15 Nov 2017
The Annual Report for AHPRA and the National Boards for the year to 30 June 2017 is now available to view online.
Over the past 12 months, the Nursing and Midwifery Board of Australia (NMBA) has consulted with the nurses, midwives and the public on revised codes of conduct and launched a national support service for nurses and midwives. These are just two of the many works initiated by the NMBA in 2016/17, according to information published today by the Australian Health Practitioner Regulation Agency (AHPRA) in its annual report.
The NMBA works in partnership with AHPRA to regulate nurses and midwives across Australia under the National Registration and Accreditation Scheme (the National Scheme). The 2016/17 annual report produced by AHPRA, the NMBA and the other national health practitioner boards is a comprehensive record of the National Scheme for the 12 months ending 30 June 2016.
‘The launch of a national health support service for nurses, midwives and nursing and midwifery students is an important step in ensuring the public has access to safe and competent healthcare,’ said Associate Professor Lynette Cusack RN, Chair of the NMBA. ‘It is important that those who care for the community prioritise their own well-being without fear of stigma.’
The service, which was commissioned by the NMBA, includes a 24-hour confidential telephone service and a website featuring up-to-date advice and referral resources.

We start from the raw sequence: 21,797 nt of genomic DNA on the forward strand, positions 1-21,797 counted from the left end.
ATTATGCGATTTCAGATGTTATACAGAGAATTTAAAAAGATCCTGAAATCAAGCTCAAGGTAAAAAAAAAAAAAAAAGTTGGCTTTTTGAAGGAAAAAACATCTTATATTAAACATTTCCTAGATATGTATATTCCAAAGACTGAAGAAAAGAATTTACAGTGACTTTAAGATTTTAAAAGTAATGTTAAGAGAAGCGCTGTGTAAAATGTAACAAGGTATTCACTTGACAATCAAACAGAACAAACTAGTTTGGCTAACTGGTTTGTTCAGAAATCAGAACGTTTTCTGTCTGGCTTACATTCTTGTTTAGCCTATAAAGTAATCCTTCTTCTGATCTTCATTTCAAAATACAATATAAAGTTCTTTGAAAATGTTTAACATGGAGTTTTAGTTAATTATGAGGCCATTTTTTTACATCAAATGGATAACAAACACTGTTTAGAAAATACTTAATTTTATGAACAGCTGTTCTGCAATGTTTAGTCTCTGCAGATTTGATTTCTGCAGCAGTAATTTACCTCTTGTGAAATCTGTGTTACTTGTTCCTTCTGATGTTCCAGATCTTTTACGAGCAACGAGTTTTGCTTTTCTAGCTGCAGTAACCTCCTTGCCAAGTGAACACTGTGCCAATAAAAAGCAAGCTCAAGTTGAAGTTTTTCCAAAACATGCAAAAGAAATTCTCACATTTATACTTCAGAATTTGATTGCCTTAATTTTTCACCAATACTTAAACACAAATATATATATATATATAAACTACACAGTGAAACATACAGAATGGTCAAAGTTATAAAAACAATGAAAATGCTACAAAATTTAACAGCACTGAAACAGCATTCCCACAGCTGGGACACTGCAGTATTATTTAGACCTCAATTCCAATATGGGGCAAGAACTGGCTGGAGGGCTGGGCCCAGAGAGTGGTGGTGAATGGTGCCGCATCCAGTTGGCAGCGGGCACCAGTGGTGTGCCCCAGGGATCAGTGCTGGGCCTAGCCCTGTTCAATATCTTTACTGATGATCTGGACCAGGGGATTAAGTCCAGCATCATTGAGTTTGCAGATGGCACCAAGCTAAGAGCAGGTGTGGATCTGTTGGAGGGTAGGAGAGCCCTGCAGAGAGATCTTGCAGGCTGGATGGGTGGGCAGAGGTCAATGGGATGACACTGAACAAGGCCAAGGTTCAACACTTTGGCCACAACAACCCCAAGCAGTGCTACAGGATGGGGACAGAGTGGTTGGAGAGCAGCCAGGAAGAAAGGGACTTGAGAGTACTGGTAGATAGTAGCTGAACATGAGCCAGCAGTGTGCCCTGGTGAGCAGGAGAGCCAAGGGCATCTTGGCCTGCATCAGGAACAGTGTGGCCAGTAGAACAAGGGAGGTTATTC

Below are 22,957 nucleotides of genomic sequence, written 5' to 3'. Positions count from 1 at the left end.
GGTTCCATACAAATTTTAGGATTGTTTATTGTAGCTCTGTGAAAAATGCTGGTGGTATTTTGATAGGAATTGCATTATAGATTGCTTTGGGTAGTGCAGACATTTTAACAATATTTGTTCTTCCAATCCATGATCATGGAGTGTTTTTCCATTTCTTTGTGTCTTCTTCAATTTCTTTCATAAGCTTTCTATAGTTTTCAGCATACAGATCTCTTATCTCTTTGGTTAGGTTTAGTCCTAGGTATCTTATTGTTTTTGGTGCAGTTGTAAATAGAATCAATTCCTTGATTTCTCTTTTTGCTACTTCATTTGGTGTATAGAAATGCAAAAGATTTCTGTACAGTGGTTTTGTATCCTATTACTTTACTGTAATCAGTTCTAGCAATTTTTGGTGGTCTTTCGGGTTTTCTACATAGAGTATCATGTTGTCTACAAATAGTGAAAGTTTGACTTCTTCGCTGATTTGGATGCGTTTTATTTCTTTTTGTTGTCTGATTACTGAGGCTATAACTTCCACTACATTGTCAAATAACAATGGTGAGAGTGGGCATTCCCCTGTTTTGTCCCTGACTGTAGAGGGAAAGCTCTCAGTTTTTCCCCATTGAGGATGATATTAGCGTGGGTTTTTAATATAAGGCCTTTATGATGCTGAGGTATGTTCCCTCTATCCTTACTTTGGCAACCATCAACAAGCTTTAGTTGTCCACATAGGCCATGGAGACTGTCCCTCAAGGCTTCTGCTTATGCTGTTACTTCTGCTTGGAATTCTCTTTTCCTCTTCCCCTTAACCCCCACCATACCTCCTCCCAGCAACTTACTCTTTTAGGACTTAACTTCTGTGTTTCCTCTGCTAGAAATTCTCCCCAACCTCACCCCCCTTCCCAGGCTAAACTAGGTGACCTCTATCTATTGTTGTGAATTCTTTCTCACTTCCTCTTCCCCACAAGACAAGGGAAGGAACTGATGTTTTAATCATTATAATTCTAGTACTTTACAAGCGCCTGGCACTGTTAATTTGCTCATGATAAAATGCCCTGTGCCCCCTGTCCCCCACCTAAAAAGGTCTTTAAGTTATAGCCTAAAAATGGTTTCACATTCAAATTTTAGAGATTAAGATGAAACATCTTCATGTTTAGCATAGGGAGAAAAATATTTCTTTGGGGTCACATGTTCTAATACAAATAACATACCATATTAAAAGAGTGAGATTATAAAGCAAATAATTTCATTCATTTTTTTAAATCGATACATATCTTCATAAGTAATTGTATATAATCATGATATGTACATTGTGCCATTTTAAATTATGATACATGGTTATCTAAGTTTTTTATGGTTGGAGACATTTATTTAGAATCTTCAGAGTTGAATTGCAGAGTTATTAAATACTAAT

Other priorities for the year included stakeholder collaboration and public consultation. Said Associate Professor Cusack RN: ‘In January, we opened public consultation on the revised Code of conduct for nurses and Code of conduct for midwives, and we received over 3,000 responses. This feedback was incorporated into the final codes, which will take effect on 1 March 2018.’
The NMBA also took a proactive role in keeping nurses and midwives informed and up to date with the launch of a new monthly e-newsletter in February 2017. The Board also sought to raise awareness of changes to standards, codes and guidelines.
‘We held information forums nationally, to engage with the professions in person and increase understanding of nurses’ and midwives’ professional obligations,’ said Associate Professor Cusack RN. In all, forums were offered at 31 venues, with over 90 other venues joining via video conference.
The 2016/17 annual report provides a nationwide snapshot of the work of AHPRA and the National Boards and highlights a multi-profession approach to risk-based regulation, with a clear focus on ensuring that the public are protected.
‘There are now almost 680,000 registered health practitioners across Australia,’ said AHPRA CEO Mr Martin Fletcher. ‘This Annual Report highlights our strong and shared commitment with the Board to ensure the public has access to a competent, qualified registered health workforce and to take decisive action when required to keep the community safe.’
To view the 2016/17 annual report, along with supplementary tables that segment data across categories such as registration, notifications, statutory offences, tribunals and appeals, and monitoring and compliance, see Annual Report microsite.
In the coming weeks, AHPRA and the National Boards will also publish summaries of our work regulating health practitioners in each of the 14 registered health professions. Jurisdictional reports, which present data on registered health practitioners in each state and territory will be published in December.